The formation of granite is a complex process. It can
be explained by plate tectonics. Almost all granite forms at convergent
plate boundaries where subduction is taking place. Subduction is the
downward plunging of one plate under another. Granite forms in two
steps. In the first step, the subducting plate dives into the Earth’s
mantle, heats up and begins to melt. This creates magma. Magma rises,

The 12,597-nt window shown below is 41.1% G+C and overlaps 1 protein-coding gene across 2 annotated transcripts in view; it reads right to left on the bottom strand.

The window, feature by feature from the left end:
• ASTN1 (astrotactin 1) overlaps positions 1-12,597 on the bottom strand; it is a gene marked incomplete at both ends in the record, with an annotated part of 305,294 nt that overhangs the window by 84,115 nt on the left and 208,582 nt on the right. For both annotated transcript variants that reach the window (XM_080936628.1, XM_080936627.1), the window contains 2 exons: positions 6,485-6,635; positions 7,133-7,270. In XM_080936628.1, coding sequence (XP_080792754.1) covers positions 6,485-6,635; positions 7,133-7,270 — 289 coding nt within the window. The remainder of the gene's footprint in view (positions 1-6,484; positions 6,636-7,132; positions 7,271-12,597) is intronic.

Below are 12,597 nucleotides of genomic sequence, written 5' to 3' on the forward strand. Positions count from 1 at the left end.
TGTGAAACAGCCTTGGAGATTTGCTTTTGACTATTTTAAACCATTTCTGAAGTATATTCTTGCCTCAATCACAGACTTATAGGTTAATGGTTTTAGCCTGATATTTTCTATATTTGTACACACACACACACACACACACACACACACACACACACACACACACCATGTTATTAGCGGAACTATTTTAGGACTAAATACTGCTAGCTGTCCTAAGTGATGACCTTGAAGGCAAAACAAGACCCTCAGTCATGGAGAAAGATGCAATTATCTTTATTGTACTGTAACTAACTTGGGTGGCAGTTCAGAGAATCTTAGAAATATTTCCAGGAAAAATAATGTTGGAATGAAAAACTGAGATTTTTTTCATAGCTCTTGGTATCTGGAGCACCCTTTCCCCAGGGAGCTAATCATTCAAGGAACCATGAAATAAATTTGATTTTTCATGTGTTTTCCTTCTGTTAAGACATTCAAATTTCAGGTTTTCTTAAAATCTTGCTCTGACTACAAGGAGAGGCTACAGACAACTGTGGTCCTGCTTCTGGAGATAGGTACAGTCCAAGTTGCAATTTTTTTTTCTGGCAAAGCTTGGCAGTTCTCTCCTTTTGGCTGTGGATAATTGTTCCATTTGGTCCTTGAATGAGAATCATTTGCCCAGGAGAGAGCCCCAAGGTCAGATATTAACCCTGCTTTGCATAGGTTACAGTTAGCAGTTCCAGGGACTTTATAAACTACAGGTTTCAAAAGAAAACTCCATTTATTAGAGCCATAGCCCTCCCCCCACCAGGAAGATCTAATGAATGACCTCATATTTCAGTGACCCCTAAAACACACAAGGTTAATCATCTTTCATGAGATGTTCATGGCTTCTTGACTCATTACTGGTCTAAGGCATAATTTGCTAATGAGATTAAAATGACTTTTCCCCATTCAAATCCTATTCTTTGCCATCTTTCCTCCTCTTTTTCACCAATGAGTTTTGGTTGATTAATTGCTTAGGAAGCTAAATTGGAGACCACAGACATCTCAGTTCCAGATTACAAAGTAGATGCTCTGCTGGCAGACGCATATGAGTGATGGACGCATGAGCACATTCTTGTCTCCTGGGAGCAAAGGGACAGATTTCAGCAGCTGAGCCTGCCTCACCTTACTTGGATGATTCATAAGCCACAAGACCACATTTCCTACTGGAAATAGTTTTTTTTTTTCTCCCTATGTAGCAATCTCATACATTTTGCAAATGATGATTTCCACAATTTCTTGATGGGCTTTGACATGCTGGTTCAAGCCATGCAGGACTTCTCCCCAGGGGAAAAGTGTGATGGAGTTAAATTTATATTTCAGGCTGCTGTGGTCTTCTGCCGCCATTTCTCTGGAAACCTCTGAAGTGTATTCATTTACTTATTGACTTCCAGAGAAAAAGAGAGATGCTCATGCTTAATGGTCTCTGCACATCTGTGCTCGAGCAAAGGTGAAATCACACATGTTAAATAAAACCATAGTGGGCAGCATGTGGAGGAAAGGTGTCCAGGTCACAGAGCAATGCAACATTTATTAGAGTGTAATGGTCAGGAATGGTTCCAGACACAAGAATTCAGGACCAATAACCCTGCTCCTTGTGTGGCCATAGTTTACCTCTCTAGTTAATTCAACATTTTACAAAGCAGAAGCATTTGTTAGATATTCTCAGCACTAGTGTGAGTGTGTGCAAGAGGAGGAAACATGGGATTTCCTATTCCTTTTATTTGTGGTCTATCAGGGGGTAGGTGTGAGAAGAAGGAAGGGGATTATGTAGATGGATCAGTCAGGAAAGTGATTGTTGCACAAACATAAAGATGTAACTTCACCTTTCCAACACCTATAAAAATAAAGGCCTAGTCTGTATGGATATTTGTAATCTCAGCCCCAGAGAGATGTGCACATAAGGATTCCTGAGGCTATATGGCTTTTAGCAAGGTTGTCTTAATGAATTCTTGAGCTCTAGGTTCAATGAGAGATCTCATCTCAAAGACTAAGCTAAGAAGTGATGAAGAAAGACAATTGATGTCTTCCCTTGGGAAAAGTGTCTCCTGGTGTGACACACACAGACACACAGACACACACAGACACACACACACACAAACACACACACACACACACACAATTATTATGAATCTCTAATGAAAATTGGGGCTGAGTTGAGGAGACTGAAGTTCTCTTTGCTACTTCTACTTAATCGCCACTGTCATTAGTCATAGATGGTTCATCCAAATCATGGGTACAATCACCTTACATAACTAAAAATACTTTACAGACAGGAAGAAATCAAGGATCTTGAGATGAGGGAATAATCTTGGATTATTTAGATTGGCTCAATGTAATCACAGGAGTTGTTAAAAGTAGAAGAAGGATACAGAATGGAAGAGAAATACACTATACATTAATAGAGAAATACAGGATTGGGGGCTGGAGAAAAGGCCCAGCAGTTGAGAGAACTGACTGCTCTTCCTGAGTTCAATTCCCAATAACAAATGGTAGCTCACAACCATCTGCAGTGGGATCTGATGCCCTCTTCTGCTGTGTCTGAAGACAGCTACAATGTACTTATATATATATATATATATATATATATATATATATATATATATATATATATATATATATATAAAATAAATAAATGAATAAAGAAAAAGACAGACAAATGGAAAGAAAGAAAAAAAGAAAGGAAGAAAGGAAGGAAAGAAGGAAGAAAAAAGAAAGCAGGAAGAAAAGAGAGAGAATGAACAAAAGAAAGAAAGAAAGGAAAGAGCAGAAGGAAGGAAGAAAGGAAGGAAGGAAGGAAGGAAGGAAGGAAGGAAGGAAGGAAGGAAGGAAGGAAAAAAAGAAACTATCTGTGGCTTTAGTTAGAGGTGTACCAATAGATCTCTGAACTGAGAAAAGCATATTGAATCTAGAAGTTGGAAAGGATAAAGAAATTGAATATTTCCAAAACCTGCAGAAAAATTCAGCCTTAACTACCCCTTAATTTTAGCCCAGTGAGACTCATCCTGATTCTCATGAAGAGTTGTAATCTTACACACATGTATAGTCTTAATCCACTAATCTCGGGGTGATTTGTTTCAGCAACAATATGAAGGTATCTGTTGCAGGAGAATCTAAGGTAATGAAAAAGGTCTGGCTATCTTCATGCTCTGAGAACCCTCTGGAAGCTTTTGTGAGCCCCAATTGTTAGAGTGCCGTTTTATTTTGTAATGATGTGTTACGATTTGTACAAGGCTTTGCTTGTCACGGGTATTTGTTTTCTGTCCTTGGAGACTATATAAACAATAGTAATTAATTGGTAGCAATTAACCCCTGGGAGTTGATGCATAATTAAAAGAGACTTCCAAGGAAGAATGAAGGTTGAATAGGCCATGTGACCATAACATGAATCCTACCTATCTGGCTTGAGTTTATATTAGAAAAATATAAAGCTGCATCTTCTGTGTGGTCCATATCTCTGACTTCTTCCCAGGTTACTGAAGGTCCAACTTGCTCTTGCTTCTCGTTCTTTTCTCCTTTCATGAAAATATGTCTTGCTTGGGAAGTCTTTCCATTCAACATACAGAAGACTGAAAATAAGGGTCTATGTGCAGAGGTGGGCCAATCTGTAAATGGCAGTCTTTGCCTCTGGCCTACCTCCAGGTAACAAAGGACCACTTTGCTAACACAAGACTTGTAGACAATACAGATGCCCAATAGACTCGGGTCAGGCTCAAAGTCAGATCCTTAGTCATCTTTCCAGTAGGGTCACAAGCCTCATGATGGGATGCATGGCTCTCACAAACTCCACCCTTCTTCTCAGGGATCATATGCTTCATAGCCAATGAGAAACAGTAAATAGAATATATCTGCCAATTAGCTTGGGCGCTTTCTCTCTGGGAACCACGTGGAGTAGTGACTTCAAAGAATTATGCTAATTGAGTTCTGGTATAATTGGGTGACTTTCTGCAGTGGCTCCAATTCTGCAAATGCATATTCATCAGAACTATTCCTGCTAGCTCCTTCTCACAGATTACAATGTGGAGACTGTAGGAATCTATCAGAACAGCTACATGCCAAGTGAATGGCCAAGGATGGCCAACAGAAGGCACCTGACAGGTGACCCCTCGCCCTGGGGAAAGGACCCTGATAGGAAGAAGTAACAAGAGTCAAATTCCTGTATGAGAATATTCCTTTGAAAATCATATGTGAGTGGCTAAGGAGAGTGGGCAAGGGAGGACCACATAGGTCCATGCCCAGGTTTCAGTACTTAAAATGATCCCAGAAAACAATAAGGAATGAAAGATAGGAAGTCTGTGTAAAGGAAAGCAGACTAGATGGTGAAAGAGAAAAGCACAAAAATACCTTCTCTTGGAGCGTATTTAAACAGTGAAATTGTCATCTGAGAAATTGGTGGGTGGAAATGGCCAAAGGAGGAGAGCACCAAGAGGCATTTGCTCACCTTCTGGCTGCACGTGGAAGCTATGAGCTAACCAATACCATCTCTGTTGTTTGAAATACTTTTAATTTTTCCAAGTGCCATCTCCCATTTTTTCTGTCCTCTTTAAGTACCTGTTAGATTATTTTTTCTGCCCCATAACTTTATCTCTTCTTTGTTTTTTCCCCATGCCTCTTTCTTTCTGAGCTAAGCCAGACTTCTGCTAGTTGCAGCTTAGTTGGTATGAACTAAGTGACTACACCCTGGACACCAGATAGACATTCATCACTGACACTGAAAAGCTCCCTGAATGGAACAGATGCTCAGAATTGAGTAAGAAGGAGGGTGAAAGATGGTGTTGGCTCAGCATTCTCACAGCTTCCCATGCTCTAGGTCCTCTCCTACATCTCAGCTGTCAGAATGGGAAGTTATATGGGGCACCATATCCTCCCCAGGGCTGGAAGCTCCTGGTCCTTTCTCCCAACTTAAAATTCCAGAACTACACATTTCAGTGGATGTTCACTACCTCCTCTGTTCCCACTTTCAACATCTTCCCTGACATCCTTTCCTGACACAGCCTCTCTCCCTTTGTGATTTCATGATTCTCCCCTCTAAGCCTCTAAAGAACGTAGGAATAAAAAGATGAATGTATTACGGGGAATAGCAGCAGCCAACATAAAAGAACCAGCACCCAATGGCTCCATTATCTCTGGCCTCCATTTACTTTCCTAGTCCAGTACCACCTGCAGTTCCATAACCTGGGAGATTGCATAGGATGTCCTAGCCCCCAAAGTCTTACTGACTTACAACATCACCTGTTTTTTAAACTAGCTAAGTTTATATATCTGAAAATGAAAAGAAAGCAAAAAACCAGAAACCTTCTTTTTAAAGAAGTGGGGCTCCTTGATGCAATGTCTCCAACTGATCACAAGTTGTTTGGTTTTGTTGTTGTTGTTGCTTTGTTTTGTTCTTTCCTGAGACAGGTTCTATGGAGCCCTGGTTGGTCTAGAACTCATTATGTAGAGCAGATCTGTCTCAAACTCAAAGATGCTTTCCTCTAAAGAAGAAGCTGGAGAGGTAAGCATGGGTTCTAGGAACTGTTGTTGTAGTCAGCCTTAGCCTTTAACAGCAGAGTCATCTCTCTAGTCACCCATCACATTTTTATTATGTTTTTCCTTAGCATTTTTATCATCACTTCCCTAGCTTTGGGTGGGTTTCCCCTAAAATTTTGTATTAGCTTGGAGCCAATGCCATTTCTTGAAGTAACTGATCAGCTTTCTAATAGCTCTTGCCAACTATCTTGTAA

and causes melting in the rock above it, making more magma. When this
magma cools, it makes igneous rocks like diorite, not granite.
In the second step, subduction, melting, and magma
formation continue. However, when the magmas formed in this step rise
upward, they cause part of the diorite formed in the first step to begin
to melt. This, combined with melting of surrounding sedimentary and
igneous rocks, makes magma which cools to become granite.
Areas of granite formation